Nearly 1,600 artworks by more than 500 artists working in media ranging from painting and sculpture to music and time-based installations. With an emphasis on contemporary art, MAM also collects historic works, archival materials, and ethnographic objects vital to this place.
After MAM transformed to an independent non-profit, then called the Art Museum of Missoula, in 1995, gifts to the Collection dramatically increased. I n the mid-2000s, g rowing an exceptional and regionally distinct collection was a major strategic focus in programming and the impetus for a building renovation and expansion that was completed in 2005. That same year, an enthusiastic community donated more artworks to MAM than ever before.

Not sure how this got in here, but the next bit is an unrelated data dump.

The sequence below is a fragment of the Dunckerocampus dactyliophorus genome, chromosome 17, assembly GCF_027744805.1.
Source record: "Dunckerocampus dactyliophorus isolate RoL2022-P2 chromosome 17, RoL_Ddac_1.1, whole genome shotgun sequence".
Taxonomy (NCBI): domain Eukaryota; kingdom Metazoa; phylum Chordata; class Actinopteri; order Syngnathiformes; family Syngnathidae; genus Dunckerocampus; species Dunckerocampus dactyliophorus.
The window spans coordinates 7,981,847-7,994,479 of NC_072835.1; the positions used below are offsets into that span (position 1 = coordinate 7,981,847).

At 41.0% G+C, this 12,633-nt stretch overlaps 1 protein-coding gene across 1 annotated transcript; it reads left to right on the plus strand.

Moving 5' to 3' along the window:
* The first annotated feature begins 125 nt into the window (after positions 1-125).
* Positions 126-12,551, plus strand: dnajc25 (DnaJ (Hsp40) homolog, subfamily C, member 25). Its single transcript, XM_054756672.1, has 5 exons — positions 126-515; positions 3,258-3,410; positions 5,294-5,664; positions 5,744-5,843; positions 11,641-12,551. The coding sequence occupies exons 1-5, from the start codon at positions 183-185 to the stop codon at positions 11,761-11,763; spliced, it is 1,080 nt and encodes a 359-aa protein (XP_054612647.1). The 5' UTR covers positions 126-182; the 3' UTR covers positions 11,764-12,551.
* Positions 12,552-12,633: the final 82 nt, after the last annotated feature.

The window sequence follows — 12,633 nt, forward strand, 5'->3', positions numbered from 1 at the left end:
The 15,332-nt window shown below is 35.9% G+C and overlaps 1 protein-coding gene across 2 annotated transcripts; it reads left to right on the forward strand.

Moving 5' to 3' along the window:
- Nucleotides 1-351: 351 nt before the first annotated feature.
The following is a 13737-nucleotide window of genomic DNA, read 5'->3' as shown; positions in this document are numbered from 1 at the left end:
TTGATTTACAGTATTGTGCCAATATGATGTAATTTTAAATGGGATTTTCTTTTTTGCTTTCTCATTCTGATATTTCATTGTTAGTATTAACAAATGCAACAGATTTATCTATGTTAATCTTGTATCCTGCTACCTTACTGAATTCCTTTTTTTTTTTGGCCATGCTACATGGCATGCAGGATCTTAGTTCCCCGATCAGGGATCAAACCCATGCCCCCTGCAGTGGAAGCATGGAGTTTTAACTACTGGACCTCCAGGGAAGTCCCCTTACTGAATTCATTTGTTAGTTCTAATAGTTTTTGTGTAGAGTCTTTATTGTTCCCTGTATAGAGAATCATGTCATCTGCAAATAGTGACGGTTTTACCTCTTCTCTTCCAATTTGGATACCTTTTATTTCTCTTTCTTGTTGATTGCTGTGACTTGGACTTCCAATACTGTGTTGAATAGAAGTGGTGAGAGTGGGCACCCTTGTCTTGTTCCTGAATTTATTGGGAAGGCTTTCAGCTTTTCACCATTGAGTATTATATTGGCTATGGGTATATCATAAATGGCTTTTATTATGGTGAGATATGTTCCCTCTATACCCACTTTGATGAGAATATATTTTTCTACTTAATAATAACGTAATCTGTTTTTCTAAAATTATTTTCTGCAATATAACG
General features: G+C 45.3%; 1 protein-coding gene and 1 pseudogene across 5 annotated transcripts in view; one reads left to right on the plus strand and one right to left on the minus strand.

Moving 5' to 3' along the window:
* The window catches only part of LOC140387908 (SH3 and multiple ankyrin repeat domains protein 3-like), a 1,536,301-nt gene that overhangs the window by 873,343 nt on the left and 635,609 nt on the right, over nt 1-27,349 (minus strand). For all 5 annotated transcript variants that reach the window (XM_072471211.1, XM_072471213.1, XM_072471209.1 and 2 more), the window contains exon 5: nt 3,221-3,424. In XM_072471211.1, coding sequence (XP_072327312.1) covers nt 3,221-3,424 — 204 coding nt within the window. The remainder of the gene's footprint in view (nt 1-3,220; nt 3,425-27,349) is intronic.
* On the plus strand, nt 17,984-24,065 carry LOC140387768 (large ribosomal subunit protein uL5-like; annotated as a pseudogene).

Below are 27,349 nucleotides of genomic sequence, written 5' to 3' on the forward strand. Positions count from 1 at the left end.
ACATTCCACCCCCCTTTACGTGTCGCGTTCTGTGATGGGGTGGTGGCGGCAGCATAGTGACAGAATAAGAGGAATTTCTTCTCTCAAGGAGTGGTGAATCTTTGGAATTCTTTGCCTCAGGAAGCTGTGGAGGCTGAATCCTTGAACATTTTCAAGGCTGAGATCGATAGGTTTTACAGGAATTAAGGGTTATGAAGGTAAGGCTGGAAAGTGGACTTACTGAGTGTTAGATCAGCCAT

Over the next decade, MAM's state-of-the-art, climate controlled storage vault filled with extraordinary singular objects, such as Ursula Von Rydingsvard’s Poskubana and Rick Bartow’s Rider V, as well as significant collections, including 39 of the most exquisite pieces from nationally regarded the Willem and Diane Volkersz Contemporary American Folk Art Collection and 300 Hmong textiles . Additionally, planned donors have identified extensive collections of artworks, books, and archival materials destined for MAM. To advance the Collection into a new era of growth and access, MAM is developing solutions for expanded, forward-thinking, collaborative resources, starting with the MAM CARES project funded by the Institute of Museum and Library Services.
Rooted in MAM programming, the Collection has evolved to reflect exhibitions and artists of this community, in particular. Two signature areas distinguish the MAM Collection: works by contemporary American Indian artists and Montana Modernists.
Pictured above: Holly Andres, Huntresses with Fallen Fawn, archival pigment print on Sintra, 2017, 28 x 42", Missoula Art Museum Collection, Commissioned with a grant from the Pleiades Foundation, 2017.26